Nobel Prize 2021 for chemistry goes to scientists Benjamin List and David MacMillan for developing asymmetric organocatalysis

Nobel laureates Benjamin List and David MacMillan have discovered a third type of catalyst that will help making chemical reactions eco-friendly

The committee has announced the Nobel Prize 2021 for Chemistry to American scientists Benjamin List and David WC Macmillan for developing asymmetric organocatalysis today. 

These organic catalysts would make chemistry greener and impact the pharmaceutical research kingdom. Independently of each other, Nobel laureates List and MacMillan have developed a third type of catalysis – asymmetric organocatalysis – a precise new tool for molecular construction.

Benjamin List with his wife after the announcement

What are organ catalysts?

Until recently, researchers have believed that there are only two kinds of catalysis – metal and enzymes. But in 2021, the scientist duo, independently of each other, has developed the third one. An organic catalyst has a stable structure of carbon atoms. The stable structure of carbon atoms aided in attaching more active chemical groups that commonly have elements like oxygen, nitrogen, sulphur, or phosphorus. The organ catalysts are both eco-friendly and cheap to produce.

“The rapid expansion in the use of organic catalysts is mainly due to their ability to conduct asymmetric catalysis. When molecules are built, situations often occur where two different molecules can form, which – just like our hands – are each other’s mirror image,” the press release read.  Often the chemist will require only one molecule to produce pharmaceutical products.

Both Benjamin List and David MacMillan have shown that organic catalysts can lead a horde of chemical reactions to help researchers constructing anything from new pharmaceuticals molecules to light-capturing molecules in solar cells more efficiently. 

Benjamin List experimented with amino acid

Benjamin List worked with catalytic antibodies, large molecules made by hundreds of amino acids. Usually, now, many enzymes catalyse chemical reactions are driven by a single or a few individual amino acids. In the early 1970s, an amino acid called proline was used as a catalyst. List tested the catalysing capacity of proline in an aldol reaction. The aldol reaction has carbon atoms from two different molecules bonded together.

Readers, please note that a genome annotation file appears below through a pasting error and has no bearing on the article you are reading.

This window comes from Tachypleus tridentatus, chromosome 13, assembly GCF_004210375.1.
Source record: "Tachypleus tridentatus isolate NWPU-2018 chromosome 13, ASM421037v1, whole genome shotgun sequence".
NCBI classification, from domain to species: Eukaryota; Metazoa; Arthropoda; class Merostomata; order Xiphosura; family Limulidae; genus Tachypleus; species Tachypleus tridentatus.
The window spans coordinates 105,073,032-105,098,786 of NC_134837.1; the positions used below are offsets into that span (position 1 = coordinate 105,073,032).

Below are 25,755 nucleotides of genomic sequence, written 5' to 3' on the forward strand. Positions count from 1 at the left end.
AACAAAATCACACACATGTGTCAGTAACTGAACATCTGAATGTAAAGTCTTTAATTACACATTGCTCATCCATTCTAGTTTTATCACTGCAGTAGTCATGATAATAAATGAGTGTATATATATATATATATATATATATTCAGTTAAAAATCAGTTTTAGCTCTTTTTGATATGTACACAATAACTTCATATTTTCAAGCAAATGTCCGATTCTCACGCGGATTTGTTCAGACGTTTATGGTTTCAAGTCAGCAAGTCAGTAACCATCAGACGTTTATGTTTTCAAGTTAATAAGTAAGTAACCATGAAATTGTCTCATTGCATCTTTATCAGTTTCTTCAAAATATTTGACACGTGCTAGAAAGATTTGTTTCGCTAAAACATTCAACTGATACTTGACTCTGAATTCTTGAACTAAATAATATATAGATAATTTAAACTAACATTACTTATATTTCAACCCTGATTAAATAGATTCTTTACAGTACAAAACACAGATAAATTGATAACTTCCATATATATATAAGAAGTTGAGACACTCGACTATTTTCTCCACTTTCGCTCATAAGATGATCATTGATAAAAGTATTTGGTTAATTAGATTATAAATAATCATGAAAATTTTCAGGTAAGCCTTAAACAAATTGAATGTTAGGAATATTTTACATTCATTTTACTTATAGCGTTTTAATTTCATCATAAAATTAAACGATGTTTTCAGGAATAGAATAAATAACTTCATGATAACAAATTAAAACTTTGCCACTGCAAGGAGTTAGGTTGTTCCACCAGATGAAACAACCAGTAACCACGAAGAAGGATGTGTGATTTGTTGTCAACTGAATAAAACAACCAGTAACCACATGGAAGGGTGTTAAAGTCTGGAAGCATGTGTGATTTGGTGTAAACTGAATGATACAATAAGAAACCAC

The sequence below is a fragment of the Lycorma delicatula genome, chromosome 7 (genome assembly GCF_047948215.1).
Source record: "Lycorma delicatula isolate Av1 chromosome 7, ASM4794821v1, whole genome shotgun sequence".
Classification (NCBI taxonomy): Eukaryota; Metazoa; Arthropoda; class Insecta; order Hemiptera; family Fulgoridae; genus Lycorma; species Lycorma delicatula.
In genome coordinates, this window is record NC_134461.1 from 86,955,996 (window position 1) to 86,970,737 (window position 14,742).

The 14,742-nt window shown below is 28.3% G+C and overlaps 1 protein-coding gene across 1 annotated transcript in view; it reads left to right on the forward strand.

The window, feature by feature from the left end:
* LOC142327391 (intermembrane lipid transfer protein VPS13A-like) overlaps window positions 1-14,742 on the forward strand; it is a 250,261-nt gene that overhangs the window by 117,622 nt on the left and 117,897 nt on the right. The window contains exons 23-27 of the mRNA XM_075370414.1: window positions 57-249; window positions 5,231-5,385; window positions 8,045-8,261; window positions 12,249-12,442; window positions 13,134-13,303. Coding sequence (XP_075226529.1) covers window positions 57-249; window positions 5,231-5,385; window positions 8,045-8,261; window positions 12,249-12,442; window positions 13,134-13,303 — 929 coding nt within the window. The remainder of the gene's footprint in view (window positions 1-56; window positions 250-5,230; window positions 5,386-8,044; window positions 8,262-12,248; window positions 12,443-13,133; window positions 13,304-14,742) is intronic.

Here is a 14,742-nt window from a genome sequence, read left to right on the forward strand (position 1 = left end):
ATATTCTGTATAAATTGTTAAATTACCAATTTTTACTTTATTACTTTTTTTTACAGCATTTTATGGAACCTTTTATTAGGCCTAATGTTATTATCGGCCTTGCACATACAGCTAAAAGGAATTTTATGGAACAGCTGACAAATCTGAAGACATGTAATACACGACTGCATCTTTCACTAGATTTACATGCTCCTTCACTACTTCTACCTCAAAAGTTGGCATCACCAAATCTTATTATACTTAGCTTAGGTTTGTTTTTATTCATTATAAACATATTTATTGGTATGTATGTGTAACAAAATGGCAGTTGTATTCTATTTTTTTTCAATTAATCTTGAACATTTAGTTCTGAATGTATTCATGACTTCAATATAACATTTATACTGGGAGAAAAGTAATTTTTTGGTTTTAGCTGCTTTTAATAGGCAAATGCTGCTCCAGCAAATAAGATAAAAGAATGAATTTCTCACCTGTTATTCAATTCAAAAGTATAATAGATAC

Nobel Prize 2021 for chemistry goes to scientists Benjamin List and David MacMillan for developing asymmetric organocatalysis
Benjamin List’s experiment with Proline. Source: Nobel Prize press release

The experiment worked straight away demonstrating amino acid’s ability to drive asymmetric catalysis. With his experiments, Benjamin List discovered proline as an efficient catalyst and its ability to drive asymmetric catalysis reactions. “The design and screening of these catalysts are one of our future aims,” List said while publishing his results.

David MacMillan coined the term ‘Organocatalysis’

David wanted to build a simple catalyst after seeing how metal catalysts were left behind in industrial surroundings due to feasibility issues. Therefore, he developed simple organic molecules which could temporarily provide or accommodate electrons, just like metals.

These organic molecules have simple elements but can demonstrate complex properties depending on the bonding of the property elements. But they should be able to form an iminium ion. Iminium is an important functional group for the synthesis of heterocyclic ring systems, according to ScienceDirect. Thus David decided to select molecules with nitrogen atoms. These nitrogen atoms have a high affinity for electrons.

Nobel Prize 2021 for chemistry goes to scientists Benjamin List and David MacMillan for developing asymmetric organocatalysis
David MacMillan’s discovery of organic catalysts like List. Source: Nobel Prize press release

He then tested the ability of organic molecules with various properties to a Diels–Alder reaction. As hoped, some of them were excellent at asymmetric catalysis. When creating two possible mirror images, one of them had a composition similar to more than 90% of the parent product. He coined the term ‘organocatalysis’ while publishing the result.

Feature Image: Benjamin List And David MacMillan (Source: Twitter/NobelPrize)

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